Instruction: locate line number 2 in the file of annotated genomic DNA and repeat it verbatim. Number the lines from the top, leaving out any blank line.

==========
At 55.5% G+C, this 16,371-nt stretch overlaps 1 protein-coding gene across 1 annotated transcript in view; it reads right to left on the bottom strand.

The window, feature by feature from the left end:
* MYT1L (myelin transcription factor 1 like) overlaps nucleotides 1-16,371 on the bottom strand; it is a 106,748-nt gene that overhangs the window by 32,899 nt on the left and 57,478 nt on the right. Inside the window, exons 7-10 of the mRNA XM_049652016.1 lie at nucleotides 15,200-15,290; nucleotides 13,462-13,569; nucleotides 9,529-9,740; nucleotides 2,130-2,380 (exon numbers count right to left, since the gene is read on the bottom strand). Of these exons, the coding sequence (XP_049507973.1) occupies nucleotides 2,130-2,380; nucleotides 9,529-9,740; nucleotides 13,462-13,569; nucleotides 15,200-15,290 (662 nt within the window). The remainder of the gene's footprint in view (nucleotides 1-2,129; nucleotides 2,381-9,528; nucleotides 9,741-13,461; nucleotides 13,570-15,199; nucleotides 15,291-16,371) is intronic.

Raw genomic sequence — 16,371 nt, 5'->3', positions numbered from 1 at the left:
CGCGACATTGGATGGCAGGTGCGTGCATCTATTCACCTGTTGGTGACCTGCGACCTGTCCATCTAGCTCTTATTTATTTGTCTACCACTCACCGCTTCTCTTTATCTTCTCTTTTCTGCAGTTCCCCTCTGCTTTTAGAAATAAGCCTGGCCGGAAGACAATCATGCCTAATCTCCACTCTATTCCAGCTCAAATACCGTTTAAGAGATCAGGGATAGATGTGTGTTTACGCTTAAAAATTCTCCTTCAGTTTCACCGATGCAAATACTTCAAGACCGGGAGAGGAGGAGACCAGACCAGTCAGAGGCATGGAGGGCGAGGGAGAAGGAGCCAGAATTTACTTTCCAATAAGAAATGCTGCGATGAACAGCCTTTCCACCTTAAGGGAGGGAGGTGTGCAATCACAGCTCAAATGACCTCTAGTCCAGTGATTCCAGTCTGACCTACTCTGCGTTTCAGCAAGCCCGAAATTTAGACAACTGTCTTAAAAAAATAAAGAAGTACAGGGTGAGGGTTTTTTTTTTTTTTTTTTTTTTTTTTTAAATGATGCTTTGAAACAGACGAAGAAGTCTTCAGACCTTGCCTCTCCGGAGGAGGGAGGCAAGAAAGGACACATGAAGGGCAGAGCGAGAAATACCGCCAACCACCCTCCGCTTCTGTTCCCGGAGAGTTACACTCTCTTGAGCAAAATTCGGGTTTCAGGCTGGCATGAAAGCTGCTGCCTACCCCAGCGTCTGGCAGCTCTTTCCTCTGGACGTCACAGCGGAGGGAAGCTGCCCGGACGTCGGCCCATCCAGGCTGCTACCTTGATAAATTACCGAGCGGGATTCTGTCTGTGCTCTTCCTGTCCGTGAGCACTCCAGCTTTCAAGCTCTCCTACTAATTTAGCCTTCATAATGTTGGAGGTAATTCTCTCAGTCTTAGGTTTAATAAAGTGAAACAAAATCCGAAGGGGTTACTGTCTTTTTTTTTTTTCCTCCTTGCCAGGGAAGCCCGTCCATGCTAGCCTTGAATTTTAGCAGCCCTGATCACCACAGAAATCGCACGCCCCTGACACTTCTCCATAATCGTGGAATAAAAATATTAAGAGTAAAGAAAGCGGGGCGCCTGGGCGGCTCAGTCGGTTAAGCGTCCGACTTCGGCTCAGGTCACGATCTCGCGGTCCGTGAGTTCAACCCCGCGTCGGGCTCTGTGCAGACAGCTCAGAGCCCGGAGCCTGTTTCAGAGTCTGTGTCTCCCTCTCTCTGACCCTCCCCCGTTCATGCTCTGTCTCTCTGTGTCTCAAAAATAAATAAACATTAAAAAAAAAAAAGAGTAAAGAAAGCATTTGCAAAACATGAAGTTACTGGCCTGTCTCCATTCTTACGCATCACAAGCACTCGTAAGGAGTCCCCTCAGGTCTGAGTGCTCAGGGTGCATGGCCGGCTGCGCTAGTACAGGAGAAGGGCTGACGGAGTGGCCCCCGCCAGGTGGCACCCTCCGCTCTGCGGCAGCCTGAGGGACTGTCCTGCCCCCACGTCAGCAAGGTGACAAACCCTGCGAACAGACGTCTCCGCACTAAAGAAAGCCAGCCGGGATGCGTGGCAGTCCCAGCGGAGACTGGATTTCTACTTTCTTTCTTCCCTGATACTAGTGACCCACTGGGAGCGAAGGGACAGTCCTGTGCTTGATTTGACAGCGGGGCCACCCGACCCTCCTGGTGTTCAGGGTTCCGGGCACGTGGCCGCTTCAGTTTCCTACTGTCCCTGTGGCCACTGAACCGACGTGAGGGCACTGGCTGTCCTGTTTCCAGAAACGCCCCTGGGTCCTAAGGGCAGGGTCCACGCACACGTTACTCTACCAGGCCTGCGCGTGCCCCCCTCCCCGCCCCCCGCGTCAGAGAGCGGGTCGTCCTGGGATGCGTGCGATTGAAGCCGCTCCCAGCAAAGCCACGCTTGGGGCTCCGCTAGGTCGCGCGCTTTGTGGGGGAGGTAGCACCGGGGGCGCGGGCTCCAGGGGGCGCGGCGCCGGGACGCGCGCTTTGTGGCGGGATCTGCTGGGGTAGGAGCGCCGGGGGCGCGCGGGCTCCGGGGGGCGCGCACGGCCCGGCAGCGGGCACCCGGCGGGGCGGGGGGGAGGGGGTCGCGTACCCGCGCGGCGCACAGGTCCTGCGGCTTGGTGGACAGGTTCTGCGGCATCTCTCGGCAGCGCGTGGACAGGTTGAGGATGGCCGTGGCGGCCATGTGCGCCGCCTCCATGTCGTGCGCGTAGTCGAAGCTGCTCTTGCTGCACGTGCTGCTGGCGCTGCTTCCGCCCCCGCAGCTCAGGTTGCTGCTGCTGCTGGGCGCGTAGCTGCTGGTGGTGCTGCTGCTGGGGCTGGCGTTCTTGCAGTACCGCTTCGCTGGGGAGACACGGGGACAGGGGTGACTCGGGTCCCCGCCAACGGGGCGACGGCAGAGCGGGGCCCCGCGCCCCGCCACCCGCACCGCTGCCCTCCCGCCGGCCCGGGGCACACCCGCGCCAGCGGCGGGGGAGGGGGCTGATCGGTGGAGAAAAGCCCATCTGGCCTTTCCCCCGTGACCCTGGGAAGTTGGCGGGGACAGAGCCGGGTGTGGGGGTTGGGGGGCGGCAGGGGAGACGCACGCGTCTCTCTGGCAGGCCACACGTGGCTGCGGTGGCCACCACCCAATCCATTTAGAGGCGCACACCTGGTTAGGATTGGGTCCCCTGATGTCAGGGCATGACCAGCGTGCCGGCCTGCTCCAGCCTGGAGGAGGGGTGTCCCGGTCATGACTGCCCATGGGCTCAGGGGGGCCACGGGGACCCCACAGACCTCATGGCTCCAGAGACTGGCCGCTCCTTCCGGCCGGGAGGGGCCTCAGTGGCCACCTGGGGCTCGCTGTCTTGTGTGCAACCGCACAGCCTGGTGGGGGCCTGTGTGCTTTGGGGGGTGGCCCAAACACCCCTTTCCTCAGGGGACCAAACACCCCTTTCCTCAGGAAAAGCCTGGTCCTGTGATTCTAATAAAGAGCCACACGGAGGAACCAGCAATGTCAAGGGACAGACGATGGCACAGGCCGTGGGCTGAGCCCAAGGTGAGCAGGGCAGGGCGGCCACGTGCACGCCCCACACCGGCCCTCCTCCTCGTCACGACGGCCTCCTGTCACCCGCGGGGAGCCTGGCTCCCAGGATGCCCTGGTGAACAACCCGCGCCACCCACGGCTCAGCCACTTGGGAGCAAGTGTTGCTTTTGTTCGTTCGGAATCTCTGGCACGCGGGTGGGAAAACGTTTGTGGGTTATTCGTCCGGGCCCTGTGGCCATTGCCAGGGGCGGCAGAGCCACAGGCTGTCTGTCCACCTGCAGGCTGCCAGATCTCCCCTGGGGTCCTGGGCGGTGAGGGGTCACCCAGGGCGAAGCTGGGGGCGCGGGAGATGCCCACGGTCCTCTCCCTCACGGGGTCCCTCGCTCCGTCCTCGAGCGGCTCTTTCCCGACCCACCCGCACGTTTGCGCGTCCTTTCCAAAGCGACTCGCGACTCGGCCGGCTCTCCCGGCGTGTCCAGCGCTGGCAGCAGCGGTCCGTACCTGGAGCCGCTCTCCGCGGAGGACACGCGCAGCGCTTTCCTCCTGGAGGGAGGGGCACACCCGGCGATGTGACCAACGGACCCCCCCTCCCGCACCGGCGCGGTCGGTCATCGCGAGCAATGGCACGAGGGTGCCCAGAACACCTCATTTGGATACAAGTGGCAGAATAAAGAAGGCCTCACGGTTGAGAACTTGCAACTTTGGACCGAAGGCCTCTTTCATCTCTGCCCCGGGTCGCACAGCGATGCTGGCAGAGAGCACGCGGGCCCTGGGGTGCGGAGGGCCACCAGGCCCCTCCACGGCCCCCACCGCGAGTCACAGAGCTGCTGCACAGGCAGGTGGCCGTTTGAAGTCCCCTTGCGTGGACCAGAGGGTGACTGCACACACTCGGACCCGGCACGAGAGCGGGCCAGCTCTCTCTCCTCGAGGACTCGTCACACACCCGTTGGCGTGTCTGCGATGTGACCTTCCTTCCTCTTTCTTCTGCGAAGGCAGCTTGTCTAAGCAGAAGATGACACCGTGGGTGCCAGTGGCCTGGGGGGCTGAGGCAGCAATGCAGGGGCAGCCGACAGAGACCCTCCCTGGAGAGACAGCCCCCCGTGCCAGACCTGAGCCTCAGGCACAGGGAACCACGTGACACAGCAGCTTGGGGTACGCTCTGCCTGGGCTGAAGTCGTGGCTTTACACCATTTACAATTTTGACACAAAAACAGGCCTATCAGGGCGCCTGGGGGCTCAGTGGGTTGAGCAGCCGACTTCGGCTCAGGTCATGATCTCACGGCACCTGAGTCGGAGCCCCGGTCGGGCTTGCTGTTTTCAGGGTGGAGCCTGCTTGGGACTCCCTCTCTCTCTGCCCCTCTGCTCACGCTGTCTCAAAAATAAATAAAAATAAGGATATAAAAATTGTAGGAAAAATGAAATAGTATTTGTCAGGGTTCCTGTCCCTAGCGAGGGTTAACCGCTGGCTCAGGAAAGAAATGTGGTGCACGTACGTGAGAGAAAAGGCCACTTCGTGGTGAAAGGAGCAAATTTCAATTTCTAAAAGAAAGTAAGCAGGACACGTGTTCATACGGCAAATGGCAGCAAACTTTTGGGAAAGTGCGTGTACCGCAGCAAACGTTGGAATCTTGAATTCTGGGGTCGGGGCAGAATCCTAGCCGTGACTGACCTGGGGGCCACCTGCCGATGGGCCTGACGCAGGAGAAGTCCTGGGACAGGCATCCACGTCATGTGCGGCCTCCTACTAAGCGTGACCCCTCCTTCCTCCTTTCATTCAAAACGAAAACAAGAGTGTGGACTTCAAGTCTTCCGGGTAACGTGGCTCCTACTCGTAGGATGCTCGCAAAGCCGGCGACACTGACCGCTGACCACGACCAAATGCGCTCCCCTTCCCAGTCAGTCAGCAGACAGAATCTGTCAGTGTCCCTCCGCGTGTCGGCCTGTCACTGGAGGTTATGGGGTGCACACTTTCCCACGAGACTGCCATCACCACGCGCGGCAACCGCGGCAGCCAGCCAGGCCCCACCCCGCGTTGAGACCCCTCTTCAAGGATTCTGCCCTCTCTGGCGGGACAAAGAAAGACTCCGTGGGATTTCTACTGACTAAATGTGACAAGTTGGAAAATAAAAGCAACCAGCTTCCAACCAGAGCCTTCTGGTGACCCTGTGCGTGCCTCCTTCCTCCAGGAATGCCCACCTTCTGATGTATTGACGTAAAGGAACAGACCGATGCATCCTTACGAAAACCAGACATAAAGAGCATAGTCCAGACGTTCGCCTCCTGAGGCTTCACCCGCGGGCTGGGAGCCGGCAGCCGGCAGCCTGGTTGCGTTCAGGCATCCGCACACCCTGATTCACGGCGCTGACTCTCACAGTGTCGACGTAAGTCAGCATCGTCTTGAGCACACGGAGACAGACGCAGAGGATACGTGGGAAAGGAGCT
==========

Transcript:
The window, feature by feature from the left end: